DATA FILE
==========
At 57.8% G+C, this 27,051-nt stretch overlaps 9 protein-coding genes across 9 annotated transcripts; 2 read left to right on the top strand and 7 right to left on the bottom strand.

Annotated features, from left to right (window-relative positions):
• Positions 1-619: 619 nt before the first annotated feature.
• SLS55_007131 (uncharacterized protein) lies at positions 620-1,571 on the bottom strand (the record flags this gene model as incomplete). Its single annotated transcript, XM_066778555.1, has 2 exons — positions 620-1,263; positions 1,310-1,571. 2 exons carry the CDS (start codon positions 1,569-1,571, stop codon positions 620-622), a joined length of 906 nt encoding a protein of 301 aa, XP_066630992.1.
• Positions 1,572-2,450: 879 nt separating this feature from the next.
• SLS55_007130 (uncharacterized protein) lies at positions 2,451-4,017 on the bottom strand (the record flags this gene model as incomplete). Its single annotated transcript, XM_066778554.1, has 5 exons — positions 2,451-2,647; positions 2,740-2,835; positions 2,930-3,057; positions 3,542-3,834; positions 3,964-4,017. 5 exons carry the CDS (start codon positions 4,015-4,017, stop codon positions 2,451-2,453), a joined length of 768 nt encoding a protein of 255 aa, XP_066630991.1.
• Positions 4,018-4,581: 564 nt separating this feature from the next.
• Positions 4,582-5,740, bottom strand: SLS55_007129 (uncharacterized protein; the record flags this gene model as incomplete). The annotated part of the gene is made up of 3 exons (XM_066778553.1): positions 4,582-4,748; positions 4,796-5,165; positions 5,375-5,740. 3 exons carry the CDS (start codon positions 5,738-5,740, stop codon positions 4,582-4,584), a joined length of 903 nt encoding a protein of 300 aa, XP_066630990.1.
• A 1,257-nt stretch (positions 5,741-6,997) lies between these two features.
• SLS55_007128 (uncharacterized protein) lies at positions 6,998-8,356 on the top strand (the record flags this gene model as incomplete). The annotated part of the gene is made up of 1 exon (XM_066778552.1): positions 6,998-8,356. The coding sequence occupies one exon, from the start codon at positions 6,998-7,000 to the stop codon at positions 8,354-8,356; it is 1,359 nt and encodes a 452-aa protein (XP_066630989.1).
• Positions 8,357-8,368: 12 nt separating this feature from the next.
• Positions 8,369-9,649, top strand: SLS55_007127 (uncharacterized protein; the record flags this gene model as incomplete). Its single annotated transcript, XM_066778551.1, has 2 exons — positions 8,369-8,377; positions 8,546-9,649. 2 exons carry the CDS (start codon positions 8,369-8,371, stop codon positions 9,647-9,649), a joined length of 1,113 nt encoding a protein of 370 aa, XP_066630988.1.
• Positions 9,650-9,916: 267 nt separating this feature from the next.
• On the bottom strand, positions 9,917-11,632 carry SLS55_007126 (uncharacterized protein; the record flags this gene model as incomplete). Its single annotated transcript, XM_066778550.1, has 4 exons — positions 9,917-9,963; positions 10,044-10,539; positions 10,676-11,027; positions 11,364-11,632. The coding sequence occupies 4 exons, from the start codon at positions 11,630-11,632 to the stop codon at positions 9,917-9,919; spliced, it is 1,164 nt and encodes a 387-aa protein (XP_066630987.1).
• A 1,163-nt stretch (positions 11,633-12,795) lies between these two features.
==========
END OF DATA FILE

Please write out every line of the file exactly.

At 57.8% G+C, this 27,051-nt stretch overlaps 9 protein-coding genes across 9 annotated transcripts; 2 read left to right on the top strand and 7 right to left on the bottom strand.

Annotated features, from left to right (window-relative positions):
• Positions 1-619: 619 nt before the first annotated feature.
• SLS55_007131 (uncharacterized protein) lies at positions 620-1,571 on the bottom strand (the record flags this gene model as incomplete). Its single annotated transcript, XM_066778555.1, has 2 exons — positions 620-1,263; positions 1,310-1,571. 2 exons carry the CDS (start codon positions 1,569-1,571, stop codon positions 620-622), a joined length of 906 nt encoding a protein of 301 aa, XP_066630992.1.
• Positions 1,572-2,450: 879 nt separating this feature from the next.
• SLS55_007130 (uncharacterized protein) lies at positions 2,451-4,017 on the bottom strand (the record flags this gene model as incomplete). Its single annotated transcript, XM_066778554.1, has 5 exons — positions 2,451-2,647; positions 2,740-2,835; positions 2,930-3,057; positions 3,542-3,834; positions 3,964-4,017. 5 exons carry the CDS (start codon positions 4,015-4,017, stop codon positions 2,451-2,453), a joined length of 768 nt encoding a protein of 255 aa, XP_066630991.1.
• Positions 4,018-4,581: 564 nt separating this feature from the next.
• Positions 4,582-5,740, bottom strand: SLS55_007129 (uncharacterized protein; the record flags this gene model as incomplete). The annotated part of the gene is made up of 3 exons (XM_066778553.1): positions 4,582-4,748; positions 4,796-5,165; positions 5,375-5,740. 3 exons carry the CDS (start codon positions 5,738-5,740, stop codon positions 4,582-4,584), a joined length of 903 nt encoding a protein of 300 aa, XP_066630990.1.
• A 1,257-nt stretch (positions 5,741-6,997) lies between these two features.
• SLS55_007128 (uncharacterized protein) lies at positions 6,998-8,356 on the top strand (the record flags this gene model as incomplete). The annotated part of the gene is made up of 1 exon (XM_066778552.1): positions 6,998-8,356. The coding sequence occupies one exon, from the start codon at positions 6,998-7,000 to the stop codon at positions 8,354-8,356; it is 1,359 nt and encodes a 452-aa protein (XP_066630989.1).
• Positions 8,357-8,368: 12 nt separating this feature from the next.
• Positions 8,369-9,649, top strand: SLS55_007127 (uncharacterized protein; the record flags this gene model as incomplete). Its single annotated transcript, XM_066778551.1, has 2 exons — positions 8,369-8,377; positions 8,546-9,649. 2 exons carry the CDS (start codon positions 8,369-8,371, stop codon positions 9,647-9,649), a joined length of 1,113 nt encoding a protein of 370 aa, XP_066630988.1.
• Positions 9,650-9,916: 267 nt separating this feature from the next.
• On the bottom strand, positions 9,917-11,632 carry SLS55_007126 (uncharacterized protein; the record flags this gene model as incomplete). Its single annotated transcript, XM_066778550.1, has 4 exons — positions 9,917-9,963; positions 10,044-10,539; positions 10,676-11,027; positions 11,364-11,632. The coding sequence occupies 4 exons, from the start codon at positions 11,630-11,632 to the stop codon at positions 9,917-9,919; spliced, it is 1,164 nt and encodes a 387-aa protein (XP_066630987.1).
• A 1,163-nt stretch (positions 11,633-12,795) lies between these two features.